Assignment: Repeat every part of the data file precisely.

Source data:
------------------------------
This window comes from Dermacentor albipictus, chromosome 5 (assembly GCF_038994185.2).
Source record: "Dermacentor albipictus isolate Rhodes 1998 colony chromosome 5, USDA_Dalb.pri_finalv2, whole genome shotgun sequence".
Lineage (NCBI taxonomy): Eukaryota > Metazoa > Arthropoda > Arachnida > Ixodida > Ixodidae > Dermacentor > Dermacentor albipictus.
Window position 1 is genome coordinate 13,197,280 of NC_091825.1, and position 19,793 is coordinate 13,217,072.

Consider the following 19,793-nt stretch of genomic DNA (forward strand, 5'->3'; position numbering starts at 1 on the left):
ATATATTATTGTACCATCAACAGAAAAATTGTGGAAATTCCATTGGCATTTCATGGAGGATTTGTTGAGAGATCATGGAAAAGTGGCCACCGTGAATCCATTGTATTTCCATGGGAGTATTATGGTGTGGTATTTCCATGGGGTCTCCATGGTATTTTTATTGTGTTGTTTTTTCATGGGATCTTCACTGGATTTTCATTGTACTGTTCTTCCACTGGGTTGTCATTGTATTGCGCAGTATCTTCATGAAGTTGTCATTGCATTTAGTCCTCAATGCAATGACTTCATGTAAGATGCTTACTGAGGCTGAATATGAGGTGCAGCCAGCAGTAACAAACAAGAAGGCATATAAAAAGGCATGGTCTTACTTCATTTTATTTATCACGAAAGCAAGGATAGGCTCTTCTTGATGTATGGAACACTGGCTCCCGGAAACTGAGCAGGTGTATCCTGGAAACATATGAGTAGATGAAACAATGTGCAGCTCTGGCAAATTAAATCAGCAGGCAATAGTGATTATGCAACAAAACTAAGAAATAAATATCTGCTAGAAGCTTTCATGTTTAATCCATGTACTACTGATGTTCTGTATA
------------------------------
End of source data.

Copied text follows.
This window comes from Dermacentor albipictus, chromosome 5 (assembly GCF_038994185.2).
Source record: "Dermacentor albipictus isolate Rhodes 1998 colony chromosome 5, USDA_Dalb.pri_finalv2, whole genome shotgun sequence".
Lineage (NCBI taxonomy): Eukaryota > Metazoa > Arthropoda > Arachnida > Ixodida > Ixodidae > Dermacentor > Dermacentor albipictus.
Window position 1 is genome coordinate 13,197,280 of NC_091825.1, and position 19,793 is coordinate 13,217,072.

Consider the following 19,793-nt stretch of genomic DNA (forward strand, 5'->3'; position numbering starts at 1 on the left):
ATATATTATTGTACCATCAACAGAAAAATTGTGGAAATTCCATTGGCATTTCATGGAGGATTTGTTGAGAGATCATGGAAAAGTGGCCACCGTGAATCCATTGTATTTCCATGGGAGTATTATGGTGTGGTATTTCCATGGGGTCTCCATGGTATTTTTATTGTGTTGTTTTTTCATGGGATCTTCACTGGATTTTCATTGTACTGTTCTTCCACTGGGTTGTCATTGTATTGCGCAGTATCTTCATGAAGTTGTCATTGCATTTAGTCCTCAATGCAATGACTTCATGTAAGATGCTTACTGAGGCTGAATATGAGGTGCAGCCAGCAGTAACAAACAAGAAGGCATATAAAAAGGCATGGTCTTACTTCATTTTATTTATCACGAAAGCAAGGATAGGCTCTTCTTGATGTATGGAACACTGGCTCCCGGAAACTGAGCAGGTGTATCCTGGAAACATATGAGTAGATGAAACAATGTGCAGCTCTGGCAAATTAAATCAGCAGGCAATAGTGATTATGCAACAAAACTAAGAAATAAATATCTGCTAGAAGCTTTCATGTTTAATCCATGTACTACTGATGTTCTGTATA